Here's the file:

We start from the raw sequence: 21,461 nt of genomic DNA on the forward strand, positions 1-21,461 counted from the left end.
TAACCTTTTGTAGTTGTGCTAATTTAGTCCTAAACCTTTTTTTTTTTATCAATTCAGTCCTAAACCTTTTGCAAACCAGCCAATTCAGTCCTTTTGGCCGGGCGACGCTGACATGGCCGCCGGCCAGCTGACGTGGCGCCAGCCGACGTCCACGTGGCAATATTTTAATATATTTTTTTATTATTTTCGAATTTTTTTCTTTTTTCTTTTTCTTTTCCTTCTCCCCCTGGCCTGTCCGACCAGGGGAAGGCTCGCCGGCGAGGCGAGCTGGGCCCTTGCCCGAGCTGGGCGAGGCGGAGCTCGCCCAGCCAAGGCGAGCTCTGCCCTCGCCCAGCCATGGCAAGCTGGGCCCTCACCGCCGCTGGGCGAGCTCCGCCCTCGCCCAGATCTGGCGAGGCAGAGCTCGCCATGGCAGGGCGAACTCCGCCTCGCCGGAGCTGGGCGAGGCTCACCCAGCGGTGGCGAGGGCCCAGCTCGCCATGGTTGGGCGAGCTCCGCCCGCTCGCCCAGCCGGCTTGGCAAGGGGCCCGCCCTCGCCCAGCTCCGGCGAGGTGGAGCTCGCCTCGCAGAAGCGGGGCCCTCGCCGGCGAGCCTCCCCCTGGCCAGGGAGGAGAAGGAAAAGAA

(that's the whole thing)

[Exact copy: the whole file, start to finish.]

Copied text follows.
We start from the raw sequence: 21,461 nt of genomic DNA on the forward strand, positions 1-21,461 counted from the left end.
TAACCTTTTGTAGTTGTGCTAATTTAGTCCTAAACCTTTTTTTTTTTATCAATTCAGTCCTAAACCTTTTGCAAACCAGCCAATTCAGTCCTTTTGGCCGGGCGACGCTGACATGGCCGCCGGCCAGCTGACGTGGCGCCAGCCGACGTCCACGTGGCAATATTTTAATATATTTTTTTATTATTTTCGAATTTTTTTCTTTTTTCTTTTTCTTTTCCTTCTCCCCCTGGCCTGTCCGACCAGGGGAAGGCTCGCCGGCGAGGCGAGCTGGGCCCTTGCCCGAGCTGGGCGAGGCGGAGCTCGCCCAGCCAAGGCGAGCTCTGCCCTCGCCCAGCCATGGCAAGCTGGGCCCTCACCGCCGCTGGGCGAGCTCCGCCCTCGCCCAGATCTGGCGAGGCAGAGCTCGCCATGGCAGGGCGAACTCCGCCTCGCCGGAGCTGGGCGAGGCTCACCCAGCGGTGGCGAGGGCCCAGCTCGCCATGGTTGGGCGAGCTCCGCCCGCTCGCCCAGCCGGCTTGGCAAGGGGCCCGCCCTCGCCCAGCTCCGGCGAGGTGGAGCTCGCCTCGCAGAAGCGGGGCCCTCGCCGGCGAGCCTCCCCCTGGCCAGGGAGGAGAAGGAAAAGAA